Use of electronic cigarettes, or e-cigarettes, is strongly suspected to have led to bronchiectasis in three young patients, according to a recent report.
The use of e-cigarettes has not yet been well documented in patients with bronchiectasis, and understanding a possible association between the two is essential for guiding effective care, according to the Nationwide Children’s Hospital physicians who conducted the study.
The study, “Bronchiectasis Associated with Electronic Cigarette Use: A Case Series,” was published in the journal Pediatric Pulmonology.
Bronchiectasis involves progressive inflammation, widening, and scarring of the bronchi — the tubes leading air into the lungs — and has been associated with cigarette smoking.
Bronchiectasis without cystic fibrosis (CF) has been increasingly detected among children and adolescents. At the same time, e-cigarettes are rising in popularity among adolescents, who may perceive them as safer than traditional cigarettes.
However, current evidence does not support this belief, the physicians said. In fact, use of e-cigarette or vaping in the U.S. led to approximately 2,800 hospitalizations involving lung injury, as of February. Deaths were reported in all 50 states.
The researchers reported three likely associations between e-cigarettes and non-CF bronchiectasis among adolescents referred to the hospital from January 2018 to March this year.
The patients, two males and one female, reported using e-cigarettes for both nicotine and tetrahydrocannabinol (THC) — the active chemical in cannabis — for at least one year, although the exact frequency of daily use was not recorded.
Both males were referred to the hospital’s pulmonary clinic for chronic cough, while the female patient had a medical history of eosinophilic esophagitis, an immune system disease. All three patients demonstrated widespread bronchiectasis in both lungs with bronchial wall thickening.
The first patient was a 17-year-old boy with chronic cough, nasal congestion, and an abnormal chest X-ray. Further imaging via CT scan revealed mild but widespread bronchiectasis and a lump, or nodule, in the upper portion of his right lung.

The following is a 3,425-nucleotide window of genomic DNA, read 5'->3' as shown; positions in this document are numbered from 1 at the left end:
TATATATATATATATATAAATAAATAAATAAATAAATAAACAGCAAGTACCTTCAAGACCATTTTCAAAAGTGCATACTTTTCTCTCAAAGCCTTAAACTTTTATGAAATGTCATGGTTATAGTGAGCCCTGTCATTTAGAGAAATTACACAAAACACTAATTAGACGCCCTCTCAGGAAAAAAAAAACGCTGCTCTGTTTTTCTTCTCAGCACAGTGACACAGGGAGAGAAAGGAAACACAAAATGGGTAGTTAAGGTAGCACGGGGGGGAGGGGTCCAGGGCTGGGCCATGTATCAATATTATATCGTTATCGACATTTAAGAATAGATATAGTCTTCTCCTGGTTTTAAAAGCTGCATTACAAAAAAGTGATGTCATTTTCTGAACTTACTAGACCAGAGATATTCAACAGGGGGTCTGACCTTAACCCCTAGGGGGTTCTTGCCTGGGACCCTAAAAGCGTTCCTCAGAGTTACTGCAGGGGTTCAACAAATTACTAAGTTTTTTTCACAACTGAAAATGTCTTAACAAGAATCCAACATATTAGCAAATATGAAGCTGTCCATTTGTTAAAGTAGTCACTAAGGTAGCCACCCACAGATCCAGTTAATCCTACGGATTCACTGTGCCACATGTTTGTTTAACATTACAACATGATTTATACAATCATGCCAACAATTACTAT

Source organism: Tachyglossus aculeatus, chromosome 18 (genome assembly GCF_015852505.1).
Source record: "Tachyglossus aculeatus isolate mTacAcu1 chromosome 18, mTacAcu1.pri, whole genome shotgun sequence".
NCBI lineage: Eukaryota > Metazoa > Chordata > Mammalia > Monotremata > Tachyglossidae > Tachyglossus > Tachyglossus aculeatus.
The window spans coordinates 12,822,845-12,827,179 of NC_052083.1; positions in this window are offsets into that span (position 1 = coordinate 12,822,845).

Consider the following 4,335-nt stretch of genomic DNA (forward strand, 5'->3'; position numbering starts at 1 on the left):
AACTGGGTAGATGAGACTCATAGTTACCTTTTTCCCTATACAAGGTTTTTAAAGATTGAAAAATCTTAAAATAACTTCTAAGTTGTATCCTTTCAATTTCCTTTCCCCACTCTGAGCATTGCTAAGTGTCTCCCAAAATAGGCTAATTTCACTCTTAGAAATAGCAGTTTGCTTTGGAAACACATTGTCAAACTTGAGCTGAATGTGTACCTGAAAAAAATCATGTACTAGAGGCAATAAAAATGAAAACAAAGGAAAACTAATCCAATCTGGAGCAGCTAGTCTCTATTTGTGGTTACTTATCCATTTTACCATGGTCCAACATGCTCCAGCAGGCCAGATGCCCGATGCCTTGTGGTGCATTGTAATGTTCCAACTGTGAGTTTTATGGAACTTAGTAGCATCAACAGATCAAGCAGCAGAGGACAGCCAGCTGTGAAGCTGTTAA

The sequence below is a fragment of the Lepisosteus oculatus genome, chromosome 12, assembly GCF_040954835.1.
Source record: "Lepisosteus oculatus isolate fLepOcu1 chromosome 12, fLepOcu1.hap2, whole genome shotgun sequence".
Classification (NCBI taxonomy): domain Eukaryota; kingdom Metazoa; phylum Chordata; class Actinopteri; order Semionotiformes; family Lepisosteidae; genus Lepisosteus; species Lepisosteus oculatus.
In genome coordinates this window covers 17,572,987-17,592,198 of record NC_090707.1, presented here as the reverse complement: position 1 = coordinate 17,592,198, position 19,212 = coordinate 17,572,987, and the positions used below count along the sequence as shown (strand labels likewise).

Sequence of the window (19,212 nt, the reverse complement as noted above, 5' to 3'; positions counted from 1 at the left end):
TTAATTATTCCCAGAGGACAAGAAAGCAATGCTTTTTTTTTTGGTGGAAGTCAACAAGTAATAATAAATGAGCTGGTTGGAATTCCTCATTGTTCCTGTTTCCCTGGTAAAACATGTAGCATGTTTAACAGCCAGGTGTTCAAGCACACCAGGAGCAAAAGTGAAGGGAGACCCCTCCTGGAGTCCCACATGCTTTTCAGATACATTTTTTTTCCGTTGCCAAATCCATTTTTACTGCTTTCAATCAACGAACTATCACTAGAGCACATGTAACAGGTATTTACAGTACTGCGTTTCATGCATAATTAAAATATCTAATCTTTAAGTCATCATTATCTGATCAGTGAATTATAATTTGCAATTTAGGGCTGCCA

His family history included CF in his maternal grandmother and primary tuberculosis in his aunt. He said he had been using e-cigarettes for 2.5 years.
Pulmonary function was normal, as assessed via forced expiratory volume in one second (FEV1) and forced vital capacity (FVC). Laboratory measurements were mostly within reference values, despite altered levels of antibodies.
These findings led to the conclusion that e-cigarette use best explained the patient’s symptoms and X-ray findings.
The second patient was a 16-year-old boy also with a chronic cough and a chest X-ray consistent with mild pneumonia, which did not respond to multiple antibiotic courses. Besides e-cigarette use with THC, his medical history included ulcerative colitis.
Pulmonary function tests showed mild airway obstruction, with FEV1 80% of predicted (which improved with bronchodilator use) and the FEV1 to FVC ratio 79% of predicted. No other abnormalities were found.
This patient was being treated for ulcerative colitis, a form of inflammatory bowel disease. Although past case reports have described bronchiectasis in people with ulcerative colitis, this patient’s gastroenterologist did not believe ulcerative colitis was the cause of the bronchiectasis. As a result, e-cigarette use was strongly suspected to have caused bronchiectasis.
The third patient was an 18-year-old female, who reported using e-cigarettes three to four times per week.
She was seen at an urgent care facility for sudden shortness of breath with facial color changes, a persistent nighttime cough that lasted for one month, as well as audible wheezing over the day before evaluation.
The patient was transferred to the hospital and started on the institution’s asthma care approach and given oxygen, albuterol, and glucocorticoids. Despite a normal chest X-ray, her continued respiratory symptoms prompted doctors to order a CT scan.
The scan showed ground glass opacities — cloudy patches associated with respiratory conditions — and bronchiectasis in the upper lobes of both lungs. Other tests were normal, although blood antibody levels were high. Pulmonary function tests were delayed by the COVID-19 pandemic.
Overall, e-cigarettes are relatively new and their long-term effects remain unknown, the physicians said. More data are needed to provide appropriate interventions and prevent disease progression.
“Through ascertaining and correctly documenting a patient’s social history … a clearer sense of the true prevalence of bronchiectasis associated with e-cigarette use can be determined,” they concluded. “In doing so, this will provide helpful diagnostic information and lead to a more effective treatment plan for each patient.”
We are sorry that this post was not useful for you!
Let us improve this post!
Tell us how we can improve this post?